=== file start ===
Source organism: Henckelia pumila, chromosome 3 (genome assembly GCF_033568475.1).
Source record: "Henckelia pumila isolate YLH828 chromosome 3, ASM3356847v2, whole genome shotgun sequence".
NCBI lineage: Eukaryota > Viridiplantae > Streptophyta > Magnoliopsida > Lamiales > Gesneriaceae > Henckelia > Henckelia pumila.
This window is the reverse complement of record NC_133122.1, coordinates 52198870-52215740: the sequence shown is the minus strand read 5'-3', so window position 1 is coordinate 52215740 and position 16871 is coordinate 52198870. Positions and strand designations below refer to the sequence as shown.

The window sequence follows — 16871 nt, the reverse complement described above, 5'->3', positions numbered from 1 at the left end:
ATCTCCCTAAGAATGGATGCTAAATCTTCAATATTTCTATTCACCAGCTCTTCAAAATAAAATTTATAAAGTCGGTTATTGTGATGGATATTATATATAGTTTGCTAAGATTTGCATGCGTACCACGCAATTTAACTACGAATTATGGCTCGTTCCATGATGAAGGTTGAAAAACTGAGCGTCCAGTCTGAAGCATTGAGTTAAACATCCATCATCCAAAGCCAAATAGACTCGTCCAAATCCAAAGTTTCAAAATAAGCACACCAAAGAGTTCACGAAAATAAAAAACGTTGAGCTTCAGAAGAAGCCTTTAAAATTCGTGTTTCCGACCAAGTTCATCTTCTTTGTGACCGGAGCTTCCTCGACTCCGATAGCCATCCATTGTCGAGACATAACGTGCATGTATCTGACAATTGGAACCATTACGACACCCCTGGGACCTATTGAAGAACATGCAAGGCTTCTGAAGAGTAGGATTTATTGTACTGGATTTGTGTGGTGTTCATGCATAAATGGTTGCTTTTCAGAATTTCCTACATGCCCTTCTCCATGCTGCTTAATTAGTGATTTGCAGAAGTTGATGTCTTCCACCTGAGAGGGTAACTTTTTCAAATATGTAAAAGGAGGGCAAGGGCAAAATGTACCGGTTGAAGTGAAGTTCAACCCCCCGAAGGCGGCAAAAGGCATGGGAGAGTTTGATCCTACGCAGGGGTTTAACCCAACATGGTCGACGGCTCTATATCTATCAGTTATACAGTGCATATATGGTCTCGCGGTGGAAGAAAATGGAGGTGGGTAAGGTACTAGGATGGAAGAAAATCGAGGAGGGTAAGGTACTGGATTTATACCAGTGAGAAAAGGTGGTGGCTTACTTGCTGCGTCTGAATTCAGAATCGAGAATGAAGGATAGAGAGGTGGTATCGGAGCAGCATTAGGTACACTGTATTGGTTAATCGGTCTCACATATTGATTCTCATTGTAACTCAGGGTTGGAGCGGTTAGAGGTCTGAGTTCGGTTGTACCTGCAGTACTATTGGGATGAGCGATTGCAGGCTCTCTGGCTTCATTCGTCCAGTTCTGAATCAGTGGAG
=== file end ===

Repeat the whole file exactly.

Source organism: Henckelia pumila, chromosome 3 (genome assembly GCF_033568475.1).
Source record: "Henckelia pumila isolate YLH828 chromosome 3, ASM3356847v2, whole genome shotgun sequence".
NCBI lineage: Eukaryota > Viridiplantae > Streptophyta > Magnoliopsida > Lamiales > Gesneriaceae > Henckelia > Henckelia pumila.
This window is the reverse complement of record NC_133122.1, coordinates 52198870-52215740: the sequence shown is the minus strand read 5'-3', so window position 1 is coordinate 52215740 and position 16871 is coordinate 52198870. Positions and strand designations below refer to the sequence as shown.

The window sequence follows — 16871 nt, the reverse complement described above, 5'->3', positions numbered from 1 at the left end:
ATCTCCCTAAGAATGGATGCTAAATCTTCAATATTTCTATTCACCAGCTCTTCAAAATAAAATTTATAAAGTCGGTTATTGTGATGGATATTATATATAGTTTGCTAAGATTTGCATGCGTACCACGCAATTTAACTACGAATTATGGCTCGTTCCATGATGAAGGTTGAAAAACTGAGCGTCCAGTCTGAAGCATTGAGTTAAACATCCATCATCCAAAGCCAAATAGACTCGTCCAAATCCAAAGTTTCAAAATAAGCACACCAAAGAGTTCACGAAAATAAAAAACGTTGAGCTTCAGAAGAAGCCTTTAAAATTCGTGTTTCCGACCAAGTTCATCTTCTTTGTGACCGGAGCTTCCTCGACTCCGATAGCCATCCATTGTCGAGACATAACGTGCATGTATCTGACAATTGGAACCATTACGACACCCCTGGGACCTATTGAAGAACATGCAAGGCTTCTGAAGAGTAGGATTTATTGTACTGGATTTGTGTGGTGTTCATGCATAAATGGTTGCTTTTCAGAATTTCCTACATGCCCTTCTCCATGCTGCTTAATTAGTGATTTGCAGAAGTTGATGTCTTCCACCTGAGAGGGTAACTTTTTCAAATATGTAAAAGGAGGGCAAGGGCAAAATGTACCGGTTGAAGTGAAGTTCAACCCCCCGAAGGCGGCAAAAGGCATGGGAGAGTTTGATCCTACGCAGGGGTTTAACCCAACATGGTCGACGGCTCTATATCTATCAGTTATACAGTGCATATATGGTCTCGCGGTGGAAGAAAATGGAGGTGGGTAAGGTACTAGGATGGAAGAAAATCGAGGAGGGTAAGGTACTGGATTTATACCAGTGAGAAAAGGTGGTGGCTTACTTGCTGCGTCTGAATTCAGAATCGAGAATGAAGGATAGAGAGGTGGTATCGGAGCAGCATTAGGTACACTGTATTGGTTAATCGGTCTCACATATTGATTCTCATTGTAACTCAGGGTTGGAGCGGTTAGAGGTCTGAGTTCGGTTGTACCTGCAGTACTATTGGGATGAGCGATTGCAGGCTCTCTGGCTTCATTCGTCCAGTTCTGAATCAGTGGAG